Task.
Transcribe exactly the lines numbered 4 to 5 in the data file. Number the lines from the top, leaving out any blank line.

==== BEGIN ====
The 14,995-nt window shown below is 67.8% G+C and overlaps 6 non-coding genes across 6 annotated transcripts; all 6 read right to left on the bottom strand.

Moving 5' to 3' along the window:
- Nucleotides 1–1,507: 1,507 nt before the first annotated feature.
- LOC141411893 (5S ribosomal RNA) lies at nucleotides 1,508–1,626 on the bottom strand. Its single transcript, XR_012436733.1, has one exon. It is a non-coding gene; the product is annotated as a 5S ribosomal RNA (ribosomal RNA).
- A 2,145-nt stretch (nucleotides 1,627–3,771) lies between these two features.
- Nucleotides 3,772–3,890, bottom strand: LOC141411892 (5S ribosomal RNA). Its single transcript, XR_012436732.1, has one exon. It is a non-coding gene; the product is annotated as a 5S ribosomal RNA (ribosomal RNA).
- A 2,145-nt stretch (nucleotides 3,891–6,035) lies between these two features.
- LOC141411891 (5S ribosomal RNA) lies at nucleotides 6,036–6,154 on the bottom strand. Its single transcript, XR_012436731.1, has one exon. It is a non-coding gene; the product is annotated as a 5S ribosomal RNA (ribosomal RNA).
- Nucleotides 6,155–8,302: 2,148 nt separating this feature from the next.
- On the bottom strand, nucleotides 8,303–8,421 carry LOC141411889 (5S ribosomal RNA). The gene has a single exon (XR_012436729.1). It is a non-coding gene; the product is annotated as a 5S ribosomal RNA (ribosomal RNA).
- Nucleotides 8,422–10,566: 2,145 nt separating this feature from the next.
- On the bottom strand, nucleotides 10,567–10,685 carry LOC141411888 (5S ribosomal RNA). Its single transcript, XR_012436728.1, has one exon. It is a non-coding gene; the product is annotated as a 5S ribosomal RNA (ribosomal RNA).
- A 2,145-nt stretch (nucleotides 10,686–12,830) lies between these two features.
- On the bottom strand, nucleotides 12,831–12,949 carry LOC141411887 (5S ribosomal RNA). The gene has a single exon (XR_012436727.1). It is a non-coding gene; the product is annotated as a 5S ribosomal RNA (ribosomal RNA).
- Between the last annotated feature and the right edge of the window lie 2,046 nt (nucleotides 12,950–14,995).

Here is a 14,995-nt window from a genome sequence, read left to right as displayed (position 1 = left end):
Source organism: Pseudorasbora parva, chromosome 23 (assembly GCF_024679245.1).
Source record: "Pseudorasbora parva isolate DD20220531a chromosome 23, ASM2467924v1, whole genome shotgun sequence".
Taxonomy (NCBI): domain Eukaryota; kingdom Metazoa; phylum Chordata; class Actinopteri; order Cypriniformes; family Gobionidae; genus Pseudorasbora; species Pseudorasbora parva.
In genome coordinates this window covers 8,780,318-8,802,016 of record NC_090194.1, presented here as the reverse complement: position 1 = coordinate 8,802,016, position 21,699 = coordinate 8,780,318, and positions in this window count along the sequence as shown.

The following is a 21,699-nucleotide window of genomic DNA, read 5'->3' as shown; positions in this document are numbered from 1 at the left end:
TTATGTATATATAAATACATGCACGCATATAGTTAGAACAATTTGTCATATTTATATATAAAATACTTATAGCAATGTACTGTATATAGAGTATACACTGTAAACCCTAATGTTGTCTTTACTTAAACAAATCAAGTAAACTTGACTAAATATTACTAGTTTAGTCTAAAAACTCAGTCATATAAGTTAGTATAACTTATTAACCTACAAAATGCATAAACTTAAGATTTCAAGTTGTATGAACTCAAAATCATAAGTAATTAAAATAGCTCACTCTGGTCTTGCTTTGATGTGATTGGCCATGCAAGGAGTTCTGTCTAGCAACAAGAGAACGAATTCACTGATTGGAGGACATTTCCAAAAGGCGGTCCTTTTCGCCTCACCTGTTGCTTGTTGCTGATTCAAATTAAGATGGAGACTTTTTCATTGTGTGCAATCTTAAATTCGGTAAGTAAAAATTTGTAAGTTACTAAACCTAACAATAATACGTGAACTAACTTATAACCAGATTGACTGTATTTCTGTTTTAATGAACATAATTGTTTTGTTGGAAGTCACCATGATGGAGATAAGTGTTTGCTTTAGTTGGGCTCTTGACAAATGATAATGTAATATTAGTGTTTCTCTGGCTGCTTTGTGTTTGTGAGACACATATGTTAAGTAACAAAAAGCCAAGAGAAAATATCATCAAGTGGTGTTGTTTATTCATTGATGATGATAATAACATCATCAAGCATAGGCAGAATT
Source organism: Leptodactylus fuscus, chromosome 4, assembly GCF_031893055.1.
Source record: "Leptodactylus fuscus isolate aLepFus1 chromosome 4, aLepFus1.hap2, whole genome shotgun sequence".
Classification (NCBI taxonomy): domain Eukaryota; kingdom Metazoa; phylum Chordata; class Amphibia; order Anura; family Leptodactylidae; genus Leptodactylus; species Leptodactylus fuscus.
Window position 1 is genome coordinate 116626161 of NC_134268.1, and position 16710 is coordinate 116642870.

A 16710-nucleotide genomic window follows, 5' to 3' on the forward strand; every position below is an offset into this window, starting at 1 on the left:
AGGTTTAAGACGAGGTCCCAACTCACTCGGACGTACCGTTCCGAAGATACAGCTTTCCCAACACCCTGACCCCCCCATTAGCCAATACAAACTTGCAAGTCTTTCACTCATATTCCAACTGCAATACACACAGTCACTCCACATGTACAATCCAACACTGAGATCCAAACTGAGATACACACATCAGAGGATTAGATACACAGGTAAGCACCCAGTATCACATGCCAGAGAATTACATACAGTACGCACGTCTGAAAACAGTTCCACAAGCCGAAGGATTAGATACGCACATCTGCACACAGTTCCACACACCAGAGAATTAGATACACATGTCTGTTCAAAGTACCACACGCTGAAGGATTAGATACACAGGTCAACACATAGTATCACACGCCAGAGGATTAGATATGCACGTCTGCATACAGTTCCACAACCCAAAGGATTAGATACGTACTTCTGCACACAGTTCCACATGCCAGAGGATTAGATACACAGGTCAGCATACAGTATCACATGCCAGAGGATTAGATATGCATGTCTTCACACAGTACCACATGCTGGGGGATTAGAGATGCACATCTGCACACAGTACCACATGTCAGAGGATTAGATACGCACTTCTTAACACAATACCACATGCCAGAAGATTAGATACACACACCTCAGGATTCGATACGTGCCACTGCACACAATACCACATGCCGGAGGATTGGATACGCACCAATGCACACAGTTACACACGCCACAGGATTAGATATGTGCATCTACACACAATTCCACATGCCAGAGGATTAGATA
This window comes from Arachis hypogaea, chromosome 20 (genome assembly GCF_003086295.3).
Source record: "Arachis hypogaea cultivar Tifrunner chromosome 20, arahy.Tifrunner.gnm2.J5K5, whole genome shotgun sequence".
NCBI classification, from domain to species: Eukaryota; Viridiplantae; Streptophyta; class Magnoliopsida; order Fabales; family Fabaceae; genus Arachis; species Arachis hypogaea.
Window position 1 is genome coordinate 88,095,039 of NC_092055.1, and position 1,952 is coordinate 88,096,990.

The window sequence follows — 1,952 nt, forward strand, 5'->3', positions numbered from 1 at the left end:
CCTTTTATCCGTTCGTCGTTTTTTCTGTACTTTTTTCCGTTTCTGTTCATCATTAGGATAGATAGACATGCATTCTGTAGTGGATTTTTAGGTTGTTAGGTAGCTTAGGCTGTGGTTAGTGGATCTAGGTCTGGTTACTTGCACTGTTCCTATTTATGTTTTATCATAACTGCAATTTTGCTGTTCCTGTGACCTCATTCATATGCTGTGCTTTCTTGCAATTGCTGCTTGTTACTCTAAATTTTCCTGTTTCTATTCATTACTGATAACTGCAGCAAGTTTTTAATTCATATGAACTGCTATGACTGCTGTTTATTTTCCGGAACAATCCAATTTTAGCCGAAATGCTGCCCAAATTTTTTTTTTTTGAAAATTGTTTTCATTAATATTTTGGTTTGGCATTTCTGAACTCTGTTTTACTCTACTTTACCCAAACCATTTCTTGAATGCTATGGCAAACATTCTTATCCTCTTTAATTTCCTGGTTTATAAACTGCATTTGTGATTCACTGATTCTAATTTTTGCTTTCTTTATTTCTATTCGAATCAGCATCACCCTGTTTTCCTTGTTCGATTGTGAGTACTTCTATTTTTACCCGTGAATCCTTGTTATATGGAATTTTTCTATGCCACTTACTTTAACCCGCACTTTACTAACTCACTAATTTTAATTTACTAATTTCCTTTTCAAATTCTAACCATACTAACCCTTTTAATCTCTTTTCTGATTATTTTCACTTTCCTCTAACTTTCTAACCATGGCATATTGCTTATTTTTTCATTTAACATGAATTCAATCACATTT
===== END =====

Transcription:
- LOC141411893 (5S ribosomal RNA) lies at nucleotides 1,508–1,626 on the bottom strand. Its single transcript, XR_012436733.1, has one exon. It is a non-coding gene; the product is annotated as a 5S ribosomal RNA (ribosomal RNA).
- A 2,145-nt stretch (nucleotides 1,627–3,771) lies between these two features.